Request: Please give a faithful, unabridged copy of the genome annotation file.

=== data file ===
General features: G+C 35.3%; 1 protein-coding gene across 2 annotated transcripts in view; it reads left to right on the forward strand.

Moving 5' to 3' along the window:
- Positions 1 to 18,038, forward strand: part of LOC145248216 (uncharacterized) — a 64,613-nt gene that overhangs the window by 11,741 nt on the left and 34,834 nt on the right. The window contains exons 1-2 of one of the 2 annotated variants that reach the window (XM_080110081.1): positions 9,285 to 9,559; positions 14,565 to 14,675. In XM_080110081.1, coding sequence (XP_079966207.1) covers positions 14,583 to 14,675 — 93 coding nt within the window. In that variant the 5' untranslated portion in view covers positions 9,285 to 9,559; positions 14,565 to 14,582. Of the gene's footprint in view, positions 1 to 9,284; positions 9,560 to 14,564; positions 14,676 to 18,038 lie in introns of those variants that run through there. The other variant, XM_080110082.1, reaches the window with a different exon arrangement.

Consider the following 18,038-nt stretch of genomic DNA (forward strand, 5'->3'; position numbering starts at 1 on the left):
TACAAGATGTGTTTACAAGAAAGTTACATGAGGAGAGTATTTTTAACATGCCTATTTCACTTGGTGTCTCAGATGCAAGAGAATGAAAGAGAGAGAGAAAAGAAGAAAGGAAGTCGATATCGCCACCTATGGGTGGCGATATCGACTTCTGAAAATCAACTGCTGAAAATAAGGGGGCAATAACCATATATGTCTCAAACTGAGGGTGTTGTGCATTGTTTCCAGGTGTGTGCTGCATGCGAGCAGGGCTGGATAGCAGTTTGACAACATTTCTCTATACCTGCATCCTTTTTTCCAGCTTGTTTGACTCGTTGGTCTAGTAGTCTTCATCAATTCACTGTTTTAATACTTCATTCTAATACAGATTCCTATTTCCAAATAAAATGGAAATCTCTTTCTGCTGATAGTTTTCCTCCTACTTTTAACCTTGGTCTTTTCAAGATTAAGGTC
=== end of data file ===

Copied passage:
General features: G+C 35.3%; 1 protein-coding gene across 2 annotated transcripts in view; it reads left to right on the forward strand.

Moving 5' to 3' along the window:
- Positions 1 to 18,038, forward strand: part of LOC145248216 (uncharacterized) — a 64,613-nt gene that overhangs the window by 11,741 nt on the left and 34,834 nt on the right. The window contains exons 1-2 of one of the 2 annotated variants that reach the window (XM_080110081.1): positions 9,285 to 9,559; positions 14,565 to 14,675. In XM_080110081.1, coding sequence (XP_079966207.1) covers positions 14,583 to 14,675 — 93 coding nt within the window. In that variant the 5' untranslated portion in view covers positions 9,285 to 9,559; positions 14,565 to 14,582. Of the gene's footprint in view, positions 1 to 9,284; positions 9,560 to 14,564; positions 14,676 to 18,038 lie in introns of those variants that run through there. The other variant, XM_080110082.1, reaches the window with a different exon arrangement.

Consider the following 18,038-nt stretch of genomic DNA (forward strand, 5'->3'; position numbering starts at 1 on the left):
TACAAGATGTGTTTACAAGAAAGTTACATGAGGAGAGTATTTTTAACATGCCTATTTCACTTGGTGTCTCAGATGCAAGAGAATGAAAGAGAGAGAGAAAAGAAGAAAGGAAGTCGATATCGCCACCTATGGGTGGCGATATCGACTTCTGAAAATCAACTGCTGAAAATAAGGGGGCAATAACCATATATGTCTCAAACTGAGGGTGTTGTGCATTGTTTCCAGGTGTGTGCTGCATGCGAGCAGGGCTGGATAGCAGTTTGACAACATTTCTCTATACCTGCATCCTTTTTTCCAGCTTGTTTGACTCGTTGGTCTAGTAGTCTTCATCAATTCACTGTTTTAATACTTCATTCTAATACAGATTCCTATTTCCAAATAAAATGGAAATCTCTTTCTGCTGATAGTTTTCCTCCTACTTTTAACCTTGGTCTTTTCAAGATTAAGGTC